Judicial Ethics Advisory Committee

Opinion Number: 2006-05
Date of Issue: March 10, 2006


I. Whether a judge who sits on a charitable organization’s “advisory board of directors,” may allow his name and position to be listed on the charitable organization’s letterhead, along with the names and positions, if any, of all of the other board members.


II. Whether a judge can also be a member of the bars of the United States District Court  for the Middle District of Florida and United States Court of Appeals for the Eleventh Circuit, albeit without practicing in federal court while on the state bench.


III. Whether a judge can remain a Certified Circuit Court Mediator, albeit without practicing as a mediator while on the bench.



The inquiring judge is a member of an unspecified charitable organization’s “advisory board of directors.” The organization’s letterhead is used for all its correspondence, including correspondence that solicits charitable gifts. The judge asks whether he can be listed on the organization’s letterhead along with other board members, and identified as a judge.     

The judge also asks whether there is any impropriety in remaining, after taking the bench, a member of the bars of the United States District Court  for the Middle District of Florida and United States Court of Appeals for the Eleventh Circuit and retaining certification as a Certified Circuit Court Mediator, without practicing as a mediator while on the bench.


The commentary to canon 5C(3)(b) states: "Use of an organization letterhead for fund-raising or membership solicitation does not violate Section 5C(3)(b) provided the letterhead lists only the judge's name and office or other position in the organization, and, if comparable designations are listed for other persons, the judge's judicial designation."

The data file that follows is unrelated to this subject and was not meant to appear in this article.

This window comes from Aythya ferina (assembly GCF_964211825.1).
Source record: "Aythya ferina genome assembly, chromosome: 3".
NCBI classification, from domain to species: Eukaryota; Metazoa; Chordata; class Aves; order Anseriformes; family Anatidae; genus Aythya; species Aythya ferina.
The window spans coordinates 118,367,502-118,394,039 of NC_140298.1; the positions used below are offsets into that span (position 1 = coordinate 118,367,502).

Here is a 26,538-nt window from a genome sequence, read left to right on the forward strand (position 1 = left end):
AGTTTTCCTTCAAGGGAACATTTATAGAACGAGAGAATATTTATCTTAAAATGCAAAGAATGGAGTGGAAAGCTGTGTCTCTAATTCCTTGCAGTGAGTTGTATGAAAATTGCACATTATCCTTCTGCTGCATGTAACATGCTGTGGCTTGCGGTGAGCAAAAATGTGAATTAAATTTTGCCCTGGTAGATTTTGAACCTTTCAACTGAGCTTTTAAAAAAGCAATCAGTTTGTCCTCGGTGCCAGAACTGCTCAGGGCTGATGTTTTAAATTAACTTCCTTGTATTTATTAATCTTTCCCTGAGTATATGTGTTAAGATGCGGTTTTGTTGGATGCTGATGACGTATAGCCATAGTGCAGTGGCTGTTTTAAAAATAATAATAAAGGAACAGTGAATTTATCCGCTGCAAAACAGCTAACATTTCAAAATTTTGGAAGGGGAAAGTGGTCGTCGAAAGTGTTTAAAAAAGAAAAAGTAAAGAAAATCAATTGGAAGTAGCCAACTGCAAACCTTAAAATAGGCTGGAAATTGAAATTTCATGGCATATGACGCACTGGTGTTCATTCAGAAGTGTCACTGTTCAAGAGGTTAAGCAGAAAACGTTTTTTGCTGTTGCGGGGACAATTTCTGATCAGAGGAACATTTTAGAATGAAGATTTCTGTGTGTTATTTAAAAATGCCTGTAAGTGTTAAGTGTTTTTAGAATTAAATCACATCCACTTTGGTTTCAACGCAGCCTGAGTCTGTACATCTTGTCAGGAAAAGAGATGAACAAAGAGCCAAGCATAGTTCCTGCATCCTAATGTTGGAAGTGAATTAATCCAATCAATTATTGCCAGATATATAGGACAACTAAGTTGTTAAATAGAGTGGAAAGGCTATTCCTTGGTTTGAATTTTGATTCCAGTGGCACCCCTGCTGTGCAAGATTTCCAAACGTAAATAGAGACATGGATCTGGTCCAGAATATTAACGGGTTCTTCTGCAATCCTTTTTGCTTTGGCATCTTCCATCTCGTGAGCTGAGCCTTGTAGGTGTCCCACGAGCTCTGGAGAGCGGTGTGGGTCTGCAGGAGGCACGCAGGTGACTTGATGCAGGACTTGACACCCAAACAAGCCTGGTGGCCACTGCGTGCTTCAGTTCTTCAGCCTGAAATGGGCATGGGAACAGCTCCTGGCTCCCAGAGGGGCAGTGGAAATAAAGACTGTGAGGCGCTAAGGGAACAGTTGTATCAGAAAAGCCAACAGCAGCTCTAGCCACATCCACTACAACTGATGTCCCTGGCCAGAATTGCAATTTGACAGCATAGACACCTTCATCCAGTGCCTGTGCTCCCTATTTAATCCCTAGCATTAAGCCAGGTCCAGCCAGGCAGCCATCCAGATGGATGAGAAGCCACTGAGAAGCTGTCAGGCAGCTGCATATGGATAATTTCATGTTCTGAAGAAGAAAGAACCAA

The inquiring judge in JEAC Opinion 96-4, was a member of the executive board of a charitable organization.  That judge asked if “my name and designation as judge” could “appear on the organization’s letterhead.” The Committee agreed “that there should be no problem with your name appearing on the letterhead, even when it is used for fundraising,” although the Committee specified that the organization should “prepare[] its letterhead in compliance with” the commentary to Canon 5.  See also JEAC op. 95-34.
Although a judge “could not engage in direct solicitations,” the judge’s name may “be used on stationery, which, incident[al]ly, was used by other members of the [organization] to solicit funds.”  Fla. JEAC Op. 81-4See Fla. JEAC Op. 99-22.
As for federal bar memberships, the inquiring judge apparently poses a question of first impression for the Committee.  Perhaps the Supremacy Clause has been seen as placing the conditions for membership in the bar of a federal court beyond the reach of state authorities. See generally U.S. Term Limits, Inc. v. Thornton, 514 U.S. 779, 115 S.Ct. 1842, 131 L.Ed.2d 881 (1995).
In any event, the Committee sees no impediment in the Code of Judicial Conduct to a state judge’s remaining a member of a federal bar.  Judges are, after all, encouraged to serve as members of any “organization . . . devoted to the improvement of the law, the legal system, the judicial branch, or the administration of justice,” a category in which the federal bars may fall.  Canon 4D, Fla. Code Jud. Conduct.
Maintaining bar membership is one thing, but actually appearing as an advocate in court, state or federal, is another.  With qualifications not pertinent here, “[a]ll justices and judges . . . shall not engage in the practice of law.”  Art. V, § 13, Fla. Const.